Thursday, May 13, 2021

Remembering the 'goofy little Italian' Father Jake Foglio

October 20, 2020
Father Jake Foglio at the football spring game on April 1, 2017. Photo Courtesy of MSU Athletic Communications.
Father Jake Foglio at the football spring game on April 1, 2017. Photo Courtesy of MSU Athletic Communications. —
Photo by MSU Athletic Communications | The State News

At times in our lives, we run across people who have an inexplicable impact on whoever they meet.

Catholic Priest, MSU faculty member and former MSU football chaplain, Father Jake Foglio, was exactly that person for many.

Foglio, who worked at St. John’s Catholic Church in East Lansing, died Monday, Oct. 5 at age 91. His funeral service was held on  Oct. 12. 

“He was ridiculously funny, he was holy and kind and thoughtful,” Father Joe Krupp, who served as a chaplain with Foglio for the MSU football team during Mark Dantonio’s tenure, said. “And was one of those rare people who was very smart and very humble. That’s a combo you don’t often encounter.”

Like many former MSU football players and people who encountered him, Krupp remembers Foglio for what he was: a stout, old, Italian man who had a voice that boomed seemingly from the heavens that he spoke so often about. 

He served in and around the MSU and the East Lansing community for more than 40 years. He was a mentor, confidante, and “father to many,” Krupp said. 

Even on the football field, at practices and in a church, the guy who was hidden behind the piles of lineman and linebackers on the MSU sideline was a leader of faith in the East Lansing community.

“He never met a stranger,” former director of personnel and player development Dino Folino said. “If he opened his shirt, his heart (would’ve) come out.”

The impact he had was wide-reaching well beyond his short arms. It touched not only the hearts of those in Mid-Michigan and East Lansing but coaches and athletes alike in the MSU football program.


‘He was tough’

Foglio was born to an Italian family in New Rochelle, New York on March 23, 1929. Foglio, the last name, might give that away.

He started out at Southwest Missouri State College, then went to Michigan State University in 1948. He graduated in 1951 with a Bachelor of Arts in Communications to begin working in radio broadcasting. His first job was at WTVB in Coldwater, Michigan.

His life changed suddenly in the early ’50s however, as the United States was thrust into the Korean War, one that was against the then-perceived threat of communism. 

A man who largely lived his life to preach peace was drafted into the United States Marine Corps where he served until 1953 in the Atlantic Ocean.

“He was tough now,” Folino said, remembering the arguments and fiery attitude of Foglio.

In 1970, Foglio’s path reached to how many know him today: He became an ordained Roman Catholic Priest after attending Sacred Heart Seminary in Detroit, where he originally graduated from in 1957.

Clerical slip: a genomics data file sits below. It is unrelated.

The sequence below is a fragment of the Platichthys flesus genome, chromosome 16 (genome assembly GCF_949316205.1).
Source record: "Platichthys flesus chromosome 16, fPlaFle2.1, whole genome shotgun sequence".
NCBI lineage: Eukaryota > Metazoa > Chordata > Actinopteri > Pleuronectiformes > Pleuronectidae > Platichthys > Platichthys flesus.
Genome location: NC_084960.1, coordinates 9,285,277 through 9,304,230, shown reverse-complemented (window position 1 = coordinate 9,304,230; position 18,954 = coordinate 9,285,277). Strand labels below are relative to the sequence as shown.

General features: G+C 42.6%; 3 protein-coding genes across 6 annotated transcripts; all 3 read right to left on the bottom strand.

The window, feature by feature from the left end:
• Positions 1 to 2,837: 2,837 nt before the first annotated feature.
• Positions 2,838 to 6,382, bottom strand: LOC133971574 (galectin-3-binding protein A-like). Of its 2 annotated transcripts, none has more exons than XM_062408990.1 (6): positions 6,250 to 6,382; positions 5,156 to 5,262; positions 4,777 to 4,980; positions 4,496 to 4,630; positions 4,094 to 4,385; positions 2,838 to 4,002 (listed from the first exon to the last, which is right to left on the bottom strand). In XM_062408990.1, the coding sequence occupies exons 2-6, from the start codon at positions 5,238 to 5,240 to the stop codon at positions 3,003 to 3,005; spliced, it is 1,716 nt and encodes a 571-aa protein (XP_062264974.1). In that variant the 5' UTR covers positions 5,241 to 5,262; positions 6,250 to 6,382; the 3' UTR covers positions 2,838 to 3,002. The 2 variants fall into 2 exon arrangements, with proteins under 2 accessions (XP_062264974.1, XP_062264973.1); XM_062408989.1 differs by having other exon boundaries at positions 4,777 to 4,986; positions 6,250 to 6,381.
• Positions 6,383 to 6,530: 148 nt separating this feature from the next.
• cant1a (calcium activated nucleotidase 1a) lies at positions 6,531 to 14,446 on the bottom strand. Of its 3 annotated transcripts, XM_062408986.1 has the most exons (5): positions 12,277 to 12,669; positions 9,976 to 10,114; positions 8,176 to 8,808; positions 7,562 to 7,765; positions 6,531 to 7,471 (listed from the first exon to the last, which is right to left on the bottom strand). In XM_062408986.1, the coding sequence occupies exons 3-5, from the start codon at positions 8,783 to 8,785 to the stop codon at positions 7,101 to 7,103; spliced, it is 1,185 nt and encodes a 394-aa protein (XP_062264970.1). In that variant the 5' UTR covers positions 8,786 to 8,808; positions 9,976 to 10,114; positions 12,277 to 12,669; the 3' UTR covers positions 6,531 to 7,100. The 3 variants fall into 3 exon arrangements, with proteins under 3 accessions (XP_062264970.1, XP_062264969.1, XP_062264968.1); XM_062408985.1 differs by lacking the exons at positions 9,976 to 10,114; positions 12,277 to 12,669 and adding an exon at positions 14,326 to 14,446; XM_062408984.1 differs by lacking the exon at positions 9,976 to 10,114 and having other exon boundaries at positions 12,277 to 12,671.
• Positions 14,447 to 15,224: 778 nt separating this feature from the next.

“You could go back and talk to guys who played in the 60s and they’ll talk about him like he was their best friend,” Folino said, who became a part of the MSU football program in 1988. 

Foglio served as the Spartan team priest for more than 50 years. Starting at the end of Duffy Daughtery’s tenure, he worked under former Spartan head coaches Daughtery, Denny Stolz, Darryl Rogers, Muddy Waters, George Perles, Nick Saban, Bobby Williams, Morris Watts, John L. Smith and Mark Dantonio for a total of 48 seasons with the program. 

‘How do you explain uncle Jake?’

“Man, how do you explain uncle Jake?” Krupp said, in a broken voice. “He was a teacher, he was a priest, he was an uncle, he was a brother, he was all those things ... he was a boxing instructor for the Marines.”

“You sat down with him for an hour … and he’d talk your ear off,” Krupp said. “He would. But if you started talking about your pain, he would shut right down and hone in. You know what I’m saying? It was kind of badass to sit there and watch this man that truly could talk your ear off, but when you had a need, he stopped and he became laser-focused.”

Oftentimes, clergymen and priests are seen as just that, especially for young people in college, but for Krupp and others, Foglio was so much more than that. He was a friend, Krupp said. 

“Father Jake was great, definitely a mentor,” former Spartan offensive lineman Travis Jackson said. “Someone that was always around that you could count on for good advice and we always had great talks with him. I think the best way to put it ... he brings light into your life.”

As a priest, Krupp said, you often put on a front. The toughness Foglio, who Krupp says was “cut” into his late 70s from the years of boxing, exemplified was what inspired him.